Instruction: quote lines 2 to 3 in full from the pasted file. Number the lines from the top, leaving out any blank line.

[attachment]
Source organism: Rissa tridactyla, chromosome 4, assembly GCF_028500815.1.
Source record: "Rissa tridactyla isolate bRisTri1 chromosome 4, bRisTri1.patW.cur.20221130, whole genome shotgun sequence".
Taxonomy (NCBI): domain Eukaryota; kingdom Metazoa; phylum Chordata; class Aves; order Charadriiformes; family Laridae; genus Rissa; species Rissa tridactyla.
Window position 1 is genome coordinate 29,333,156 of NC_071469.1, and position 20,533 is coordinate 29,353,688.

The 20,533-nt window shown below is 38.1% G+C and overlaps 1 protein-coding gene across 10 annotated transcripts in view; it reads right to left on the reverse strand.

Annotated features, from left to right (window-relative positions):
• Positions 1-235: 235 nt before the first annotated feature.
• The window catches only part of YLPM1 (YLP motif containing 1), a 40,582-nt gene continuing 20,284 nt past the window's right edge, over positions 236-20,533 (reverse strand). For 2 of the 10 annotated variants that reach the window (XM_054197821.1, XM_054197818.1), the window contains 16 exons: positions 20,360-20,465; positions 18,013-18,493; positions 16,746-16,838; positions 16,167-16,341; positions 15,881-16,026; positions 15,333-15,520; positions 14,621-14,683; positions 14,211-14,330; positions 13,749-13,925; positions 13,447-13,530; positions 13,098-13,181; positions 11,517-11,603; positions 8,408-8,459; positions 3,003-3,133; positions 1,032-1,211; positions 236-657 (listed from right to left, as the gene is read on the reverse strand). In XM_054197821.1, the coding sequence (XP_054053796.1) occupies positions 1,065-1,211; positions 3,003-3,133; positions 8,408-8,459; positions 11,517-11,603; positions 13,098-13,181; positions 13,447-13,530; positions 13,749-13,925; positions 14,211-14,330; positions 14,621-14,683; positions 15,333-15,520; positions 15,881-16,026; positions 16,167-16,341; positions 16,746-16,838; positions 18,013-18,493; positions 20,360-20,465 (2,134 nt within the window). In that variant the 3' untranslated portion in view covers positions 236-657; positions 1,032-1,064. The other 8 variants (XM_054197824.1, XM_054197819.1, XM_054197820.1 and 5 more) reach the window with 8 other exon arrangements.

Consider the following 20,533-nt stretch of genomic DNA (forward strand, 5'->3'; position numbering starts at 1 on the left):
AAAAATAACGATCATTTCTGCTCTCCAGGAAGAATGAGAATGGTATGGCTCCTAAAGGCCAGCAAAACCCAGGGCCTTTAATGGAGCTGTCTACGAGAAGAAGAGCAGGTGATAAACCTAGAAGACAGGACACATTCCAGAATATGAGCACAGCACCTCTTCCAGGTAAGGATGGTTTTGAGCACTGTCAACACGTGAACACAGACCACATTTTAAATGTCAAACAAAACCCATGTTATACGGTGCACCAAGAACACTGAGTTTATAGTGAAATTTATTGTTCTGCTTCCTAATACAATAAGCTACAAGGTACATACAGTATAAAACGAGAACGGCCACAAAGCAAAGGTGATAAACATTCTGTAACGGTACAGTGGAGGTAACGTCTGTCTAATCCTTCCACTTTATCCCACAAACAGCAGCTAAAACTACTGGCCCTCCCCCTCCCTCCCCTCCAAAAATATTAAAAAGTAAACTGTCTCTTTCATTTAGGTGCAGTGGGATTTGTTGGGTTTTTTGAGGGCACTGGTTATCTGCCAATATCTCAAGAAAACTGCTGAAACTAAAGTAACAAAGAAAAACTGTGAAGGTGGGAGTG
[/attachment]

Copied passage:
Source record: "Rissa tridactyla isolate bRisTri1 chromosome 4, bRisTri1.patW.cur.20221130, whole genome shotgun sequence".
Taxonomy (NCBI): domain Eukaryota; kingdom Metazoa; phylum Chordata; class Aves; order Charadriiformes; family Laridae; genus Rissa; species Rissa tridactyla.